National Broadband Network
National Broadband Network

State’s answer to country’s NBN crisis

WHILE the rest of Australia grumbles and gripes about a weak NBN connection, the Queensland government is taking action, announcing plans to develop its own version of the fibre optic network.

The plans, introduced by the newly re-elected Palaszczuk government, will help regional Queenslanders gain access to cheaper, more efficient internet with a broadband to rival the NBN.

Since the national broadband network rolled out in 2009, Australia's telecommunications industry ombudsman has received a total of 27,195 complaints about the service. Complaints have more than doubled in the past financial year.

Queensland's grand plan to bump up its connectivity is already in the works, it's now just a matter of when.

Yesterday, the state's Innovation and Tourism Minister Kate Jones said the government had already launched an investigation into figuring out how much fibre optic cable it will be able to use.

"We've just started an investigation to see if there's an opportunity for us to use more than 4000kms of fibre optic cables to open it up to business and Queensland communities," Ms Jones told Win News.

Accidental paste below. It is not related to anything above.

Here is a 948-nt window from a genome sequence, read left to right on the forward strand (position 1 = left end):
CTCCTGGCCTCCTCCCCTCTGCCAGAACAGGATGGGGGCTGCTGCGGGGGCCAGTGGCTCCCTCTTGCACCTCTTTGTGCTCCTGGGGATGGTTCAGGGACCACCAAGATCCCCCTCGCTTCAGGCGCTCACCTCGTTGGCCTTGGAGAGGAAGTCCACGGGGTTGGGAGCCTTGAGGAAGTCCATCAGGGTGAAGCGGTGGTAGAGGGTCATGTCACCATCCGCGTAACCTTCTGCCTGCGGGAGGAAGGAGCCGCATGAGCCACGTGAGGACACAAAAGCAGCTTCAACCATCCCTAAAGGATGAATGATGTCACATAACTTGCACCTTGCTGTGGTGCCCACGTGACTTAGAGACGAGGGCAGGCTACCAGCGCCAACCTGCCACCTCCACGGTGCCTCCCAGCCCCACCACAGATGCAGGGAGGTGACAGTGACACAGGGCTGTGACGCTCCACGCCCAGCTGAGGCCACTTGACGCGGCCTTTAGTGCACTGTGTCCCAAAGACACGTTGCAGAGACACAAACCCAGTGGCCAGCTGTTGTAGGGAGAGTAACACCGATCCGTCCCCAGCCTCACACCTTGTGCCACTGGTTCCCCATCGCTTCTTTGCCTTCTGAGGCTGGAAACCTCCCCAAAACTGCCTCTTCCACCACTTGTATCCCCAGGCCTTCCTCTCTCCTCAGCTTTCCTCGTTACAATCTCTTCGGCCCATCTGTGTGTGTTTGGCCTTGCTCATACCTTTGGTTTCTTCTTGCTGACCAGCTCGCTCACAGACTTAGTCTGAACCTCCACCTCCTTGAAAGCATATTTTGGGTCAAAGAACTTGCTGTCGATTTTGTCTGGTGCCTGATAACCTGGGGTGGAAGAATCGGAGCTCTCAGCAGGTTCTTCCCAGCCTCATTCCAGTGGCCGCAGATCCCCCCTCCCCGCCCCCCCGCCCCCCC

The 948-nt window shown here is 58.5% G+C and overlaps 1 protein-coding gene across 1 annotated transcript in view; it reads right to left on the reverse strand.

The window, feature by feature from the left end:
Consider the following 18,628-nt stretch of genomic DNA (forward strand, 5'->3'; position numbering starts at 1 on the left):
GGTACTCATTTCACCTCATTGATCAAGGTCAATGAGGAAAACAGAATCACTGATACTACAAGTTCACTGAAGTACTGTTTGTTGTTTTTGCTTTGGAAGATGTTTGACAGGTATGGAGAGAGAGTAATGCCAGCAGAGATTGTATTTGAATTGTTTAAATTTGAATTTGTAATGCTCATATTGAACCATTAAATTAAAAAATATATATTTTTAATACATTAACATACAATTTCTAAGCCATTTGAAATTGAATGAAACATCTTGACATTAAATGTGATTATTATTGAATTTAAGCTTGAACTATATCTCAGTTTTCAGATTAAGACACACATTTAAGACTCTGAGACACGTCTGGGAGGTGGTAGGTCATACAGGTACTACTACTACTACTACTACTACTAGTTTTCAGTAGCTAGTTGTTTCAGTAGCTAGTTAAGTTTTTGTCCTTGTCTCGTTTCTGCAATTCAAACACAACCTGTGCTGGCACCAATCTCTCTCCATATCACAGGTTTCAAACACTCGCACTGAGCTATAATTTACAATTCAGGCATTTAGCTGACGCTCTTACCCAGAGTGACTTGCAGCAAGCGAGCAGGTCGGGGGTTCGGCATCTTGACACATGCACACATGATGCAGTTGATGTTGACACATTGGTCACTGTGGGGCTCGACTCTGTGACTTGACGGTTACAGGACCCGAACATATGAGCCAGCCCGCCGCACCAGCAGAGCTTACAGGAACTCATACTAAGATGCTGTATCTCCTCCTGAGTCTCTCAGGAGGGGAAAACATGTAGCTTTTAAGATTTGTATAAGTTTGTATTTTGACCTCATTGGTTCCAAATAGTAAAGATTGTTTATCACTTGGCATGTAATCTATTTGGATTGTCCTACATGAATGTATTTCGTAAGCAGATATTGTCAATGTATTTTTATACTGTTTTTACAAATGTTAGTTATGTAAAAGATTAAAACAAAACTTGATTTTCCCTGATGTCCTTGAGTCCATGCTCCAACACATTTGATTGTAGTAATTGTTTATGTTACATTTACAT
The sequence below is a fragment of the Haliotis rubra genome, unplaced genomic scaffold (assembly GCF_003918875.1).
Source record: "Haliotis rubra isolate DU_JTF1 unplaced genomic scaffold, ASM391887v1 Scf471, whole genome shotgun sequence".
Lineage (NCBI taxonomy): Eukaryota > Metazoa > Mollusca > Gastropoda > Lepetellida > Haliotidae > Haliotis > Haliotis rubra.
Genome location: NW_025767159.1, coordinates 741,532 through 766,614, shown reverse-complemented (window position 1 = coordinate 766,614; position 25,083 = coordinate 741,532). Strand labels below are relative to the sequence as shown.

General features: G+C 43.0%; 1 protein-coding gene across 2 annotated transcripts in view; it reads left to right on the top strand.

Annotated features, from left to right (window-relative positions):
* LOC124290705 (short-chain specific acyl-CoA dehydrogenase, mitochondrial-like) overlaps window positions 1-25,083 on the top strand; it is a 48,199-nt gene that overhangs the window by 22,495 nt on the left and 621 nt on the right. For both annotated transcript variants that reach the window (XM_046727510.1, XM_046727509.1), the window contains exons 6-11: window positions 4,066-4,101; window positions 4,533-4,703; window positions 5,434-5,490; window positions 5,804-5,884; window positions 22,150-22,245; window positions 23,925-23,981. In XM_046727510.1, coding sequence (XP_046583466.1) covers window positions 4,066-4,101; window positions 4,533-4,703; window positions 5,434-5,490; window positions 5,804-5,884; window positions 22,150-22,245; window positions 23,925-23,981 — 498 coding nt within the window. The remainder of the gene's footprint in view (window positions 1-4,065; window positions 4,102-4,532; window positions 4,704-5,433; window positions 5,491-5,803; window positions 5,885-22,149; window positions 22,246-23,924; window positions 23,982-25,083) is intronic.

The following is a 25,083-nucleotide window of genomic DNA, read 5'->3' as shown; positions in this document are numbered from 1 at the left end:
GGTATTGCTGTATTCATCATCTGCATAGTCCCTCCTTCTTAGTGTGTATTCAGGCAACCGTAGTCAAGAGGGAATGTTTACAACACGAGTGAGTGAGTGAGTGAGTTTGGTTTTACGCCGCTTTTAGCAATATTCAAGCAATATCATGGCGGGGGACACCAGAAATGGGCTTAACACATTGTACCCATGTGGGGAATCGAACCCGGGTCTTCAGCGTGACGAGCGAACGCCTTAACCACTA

"For too long, the NBN has become a bit of a joke here in Queensland. So many people in regional Queensland just can't get the internet connectivity they need.

"So what we've just announced is that we're going to start a new project where we're going to look at a way to commercialise or open up more than 4000kms of fibre optic cable that's owned by government corporations and open that up to the public so we can get faster internet speeds across Queensland," she said.

While the idea is in its early stages, a statement reaffirmed by the state's previous Innovation Minister Leeanne Enoch when she spoke to the Courier Mail.

"At this stage, we're about to do a research market sounding on what the costs would be but certainly if there's a way that we can provide high-speed cheap internet access to Queensland business and communities, then we're definitely going to look at that," Ms Jones said.

Energy Queensland, a company owned by the government and in possession of fibre optic cable, has already been cited as an example.

It has cables running from "Tweed Heads up to up to the Torres Strait, and from Brisbane across to Birdsville" and is one of the widest networks in the state.

In its bid for re-election, the Palaszczuk government made "digital inclusion" a key component of its policy platform.

"Labor supports the formation of community and industry alliances to aggregate demand and funding for networks that extend the reach of the NBN in regional Queensland," it reads.

"Labor also encourages major telecommunications carriers, electricity transmission providers and road and rail authorities to co-operate in the development of open access fibre optic and wireless communications infrastructure."